It’s that leafy time of year again

The overwinter decay of leaves: I know graphs are not to everyone's taste but this one shows how leaves submerged overwinter 50 cm down in the margins of a Swedish lake decayed, and did it quite quickly too. Despite being the coldest time of year, the oak leaves (the upper line) dropped in weight by about 80% in one winter (the reference is at the end of the post)

Leaves are one of the great conundrums for pond wildlife enthusiasts.

Should we love them or hate them (the leaves that is) and are some leaves better or worse than others (as Flying Ant asks)?

One source I found on the web – a wildlife organisation you would assume to be reliable – says:

“…some species, such as oak and sycamore, have a more adverse effect on on the quality of the water than finer-leaved species such as willow.”

Another says: “…some pond-keepers insist that you should never site a pond beside sycamore.

 So is there something to these suggestions or are they just more myths?

In this case it’s perhaps more a matter of misunderstanding.

First, are leaves good or bad? They are definitely good, but its fair to say you can have too much of a good thing if they completely fill your pond. When you’ve got a small pond completely full of leaves it will usually have a rather small range of animals – though there will still be animals. Watch out for newt larvae, for example. I’ve found newts – only one or two admittedly – in a pond completely stacked to the brim with leaves.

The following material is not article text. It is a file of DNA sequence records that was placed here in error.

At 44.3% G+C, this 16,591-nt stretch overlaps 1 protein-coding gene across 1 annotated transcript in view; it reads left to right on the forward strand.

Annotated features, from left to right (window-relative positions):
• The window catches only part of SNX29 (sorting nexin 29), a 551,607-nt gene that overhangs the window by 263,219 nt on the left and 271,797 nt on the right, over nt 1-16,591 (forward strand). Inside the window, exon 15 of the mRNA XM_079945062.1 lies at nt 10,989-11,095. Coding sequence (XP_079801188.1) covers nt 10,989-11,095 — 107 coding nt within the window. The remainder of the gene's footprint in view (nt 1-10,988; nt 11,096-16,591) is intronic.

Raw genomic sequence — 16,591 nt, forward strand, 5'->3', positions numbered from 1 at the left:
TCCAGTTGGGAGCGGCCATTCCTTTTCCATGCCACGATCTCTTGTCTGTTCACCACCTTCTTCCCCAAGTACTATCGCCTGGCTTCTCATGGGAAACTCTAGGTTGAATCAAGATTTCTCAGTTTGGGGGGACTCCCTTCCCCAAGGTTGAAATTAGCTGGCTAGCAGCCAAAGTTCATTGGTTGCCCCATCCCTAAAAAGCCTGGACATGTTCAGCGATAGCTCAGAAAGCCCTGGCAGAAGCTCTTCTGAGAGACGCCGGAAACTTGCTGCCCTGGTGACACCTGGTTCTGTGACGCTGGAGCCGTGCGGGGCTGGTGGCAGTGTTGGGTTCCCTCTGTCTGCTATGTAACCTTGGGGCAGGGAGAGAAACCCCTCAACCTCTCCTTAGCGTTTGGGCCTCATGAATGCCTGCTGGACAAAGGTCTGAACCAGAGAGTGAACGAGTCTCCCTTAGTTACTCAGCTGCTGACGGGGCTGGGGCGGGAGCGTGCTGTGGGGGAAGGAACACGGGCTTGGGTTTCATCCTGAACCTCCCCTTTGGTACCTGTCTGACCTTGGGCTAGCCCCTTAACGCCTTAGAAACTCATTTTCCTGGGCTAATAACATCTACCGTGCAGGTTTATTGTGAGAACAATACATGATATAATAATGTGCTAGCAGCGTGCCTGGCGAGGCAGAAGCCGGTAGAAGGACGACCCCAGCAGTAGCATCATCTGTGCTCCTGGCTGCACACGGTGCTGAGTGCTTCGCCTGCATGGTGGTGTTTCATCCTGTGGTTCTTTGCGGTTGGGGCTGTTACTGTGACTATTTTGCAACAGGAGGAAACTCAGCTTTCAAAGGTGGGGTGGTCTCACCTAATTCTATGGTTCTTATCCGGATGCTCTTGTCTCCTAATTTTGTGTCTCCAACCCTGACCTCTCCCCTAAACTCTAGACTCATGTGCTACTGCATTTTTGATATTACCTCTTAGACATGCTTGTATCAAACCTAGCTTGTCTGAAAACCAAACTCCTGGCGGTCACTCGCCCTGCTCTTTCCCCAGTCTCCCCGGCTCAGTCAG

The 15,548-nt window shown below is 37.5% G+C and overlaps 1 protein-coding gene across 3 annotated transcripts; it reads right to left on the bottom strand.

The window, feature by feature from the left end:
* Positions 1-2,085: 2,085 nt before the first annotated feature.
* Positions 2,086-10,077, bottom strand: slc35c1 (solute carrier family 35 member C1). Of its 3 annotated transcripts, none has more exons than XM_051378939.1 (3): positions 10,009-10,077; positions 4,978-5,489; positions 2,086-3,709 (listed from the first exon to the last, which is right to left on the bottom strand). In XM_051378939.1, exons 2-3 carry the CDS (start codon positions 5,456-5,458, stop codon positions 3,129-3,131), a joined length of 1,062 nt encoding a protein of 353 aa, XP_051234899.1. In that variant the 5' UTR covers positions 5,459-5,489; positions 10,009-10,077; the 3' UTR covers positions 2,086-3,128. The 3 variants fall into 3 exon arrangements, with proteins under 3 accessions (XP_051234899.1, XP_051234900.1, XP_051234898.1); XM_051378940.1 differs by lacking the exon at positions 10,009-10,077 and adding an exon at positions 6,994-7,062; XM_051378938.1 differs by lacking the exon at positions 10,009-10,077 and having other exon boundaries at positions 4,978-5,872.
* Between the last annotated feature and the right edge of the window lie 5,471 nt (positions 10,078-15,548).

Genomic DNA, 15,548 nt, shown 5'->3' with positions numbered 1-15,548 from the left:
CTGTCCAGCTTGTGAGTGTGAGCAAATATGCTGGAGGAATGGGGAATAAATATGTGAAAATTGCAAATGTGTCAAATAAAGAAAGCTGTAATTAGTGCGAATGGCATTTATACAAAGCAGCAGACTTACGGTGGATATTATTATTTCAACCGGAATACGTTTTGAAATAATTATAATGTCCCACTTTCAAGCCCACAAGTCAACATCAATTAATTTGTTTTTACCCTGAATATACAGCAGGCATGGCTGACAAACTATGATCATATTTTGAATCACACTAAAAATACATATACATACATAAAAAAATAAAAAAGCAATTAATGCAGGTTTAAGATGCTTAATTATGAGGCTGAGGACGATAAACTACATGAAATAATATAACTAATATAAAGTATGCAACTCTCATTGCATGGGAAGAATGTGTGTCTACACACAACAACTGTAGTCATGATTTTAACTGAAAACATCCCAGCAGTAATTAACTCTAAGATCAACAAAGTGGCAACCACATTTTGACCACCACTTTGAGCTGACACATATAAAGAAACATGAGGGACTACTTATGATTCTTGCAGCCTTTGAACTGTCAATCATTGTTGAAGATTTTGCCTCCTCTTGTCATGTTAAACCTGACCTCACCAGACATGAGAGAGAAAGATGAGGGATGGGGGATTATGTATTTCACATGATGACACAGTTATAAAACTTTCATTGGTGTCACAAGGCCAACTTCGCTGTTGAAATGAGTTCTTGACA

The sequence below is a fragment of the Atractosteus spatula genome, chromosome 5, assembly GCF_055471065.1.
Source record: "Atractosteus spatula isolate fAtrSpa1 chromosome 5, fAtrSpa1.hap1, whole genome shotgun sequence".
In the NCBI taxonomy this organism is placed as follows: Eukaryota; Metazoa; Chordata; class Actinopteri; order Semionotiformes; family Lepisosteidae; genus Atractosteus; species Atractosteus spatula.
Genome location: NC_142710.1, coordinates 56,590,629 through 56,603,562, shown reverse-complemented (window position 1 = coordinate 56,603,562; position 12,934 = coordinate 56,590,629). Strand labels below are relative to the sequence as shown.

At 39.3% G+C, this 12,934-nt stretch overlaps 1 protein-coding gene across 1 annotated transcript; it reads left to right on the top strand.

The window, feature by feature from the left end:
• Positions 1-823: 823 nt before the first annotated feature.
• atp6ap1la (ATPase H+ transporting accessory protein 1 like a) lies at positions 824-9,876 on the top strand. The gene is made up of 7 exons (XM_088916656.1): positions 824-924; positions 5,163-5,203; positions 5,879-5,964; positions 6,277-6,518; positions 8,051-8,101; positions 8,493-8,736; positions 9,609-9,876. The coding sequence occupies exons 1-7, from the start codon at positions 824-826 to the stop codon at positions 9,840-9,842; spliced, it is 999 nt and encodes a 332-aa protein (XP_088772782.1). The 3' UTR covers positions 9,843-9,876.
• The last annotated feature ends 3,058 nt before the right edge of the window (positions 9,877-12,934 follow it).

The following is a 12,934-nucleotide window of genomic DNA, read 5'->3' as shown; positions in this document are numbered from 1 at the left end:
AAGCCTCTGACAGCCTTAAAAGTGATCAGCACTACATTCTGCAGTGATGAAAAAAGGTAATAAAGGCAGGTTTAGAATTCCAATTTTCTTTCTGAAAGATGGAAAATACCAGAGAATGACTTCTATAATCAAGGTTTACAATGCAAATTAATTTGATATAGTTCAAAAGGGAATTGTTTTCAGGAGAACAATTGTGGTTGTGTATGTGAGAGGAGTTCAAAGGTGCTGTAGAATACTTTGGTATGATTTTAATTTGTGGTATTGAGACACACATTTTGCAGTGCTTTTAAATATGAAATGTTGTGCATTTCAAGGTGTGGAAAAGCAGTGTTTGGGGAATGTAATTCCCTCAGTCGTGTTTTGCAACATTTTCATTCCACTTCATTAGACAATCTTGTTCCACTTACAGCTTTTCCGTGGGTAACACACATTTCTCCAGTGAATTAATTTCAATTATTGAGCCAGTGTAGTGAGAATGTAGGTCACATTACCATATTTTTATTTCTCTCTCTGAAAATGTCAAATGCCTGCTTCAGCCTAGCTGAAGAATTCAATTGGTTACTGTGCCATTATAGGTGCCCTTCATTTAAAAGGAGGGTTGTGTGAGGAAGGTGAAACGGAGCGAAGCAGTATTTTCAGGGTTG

Are different kinds of leaves better or worse? This is a more difficult question to answer: some leaves, like willows, break down more quickly than others but that doesn’t necessarily mean they’re better. Oak and sycamore leaves which decay more slowly might release more tannins or other chemicals than willows, which could help suppress the growth of algae.

Are sycamores particularly bad? Probably not – it’s just that sycamore leaves are quite big and if a lot fall into a small pond they could well fill it up. A few falling into the pond are probably going to disappear fairly quickly in a well-oxygenated shallow pond.

But really, the jury is still out on what constitutes exactly the ‘right’ amount of leafy material in your pond.

At the moment, the best way to tell whether you’re getting it right is to dip the pond with a sieve and check what the animals are telling you.     

[The graph comes from this report: The timing of winter-growing shredder species and leaf litter turnover rate in an oligotrophic lake, SE Sweden by Irene Bohman and Jan Herrmann}.

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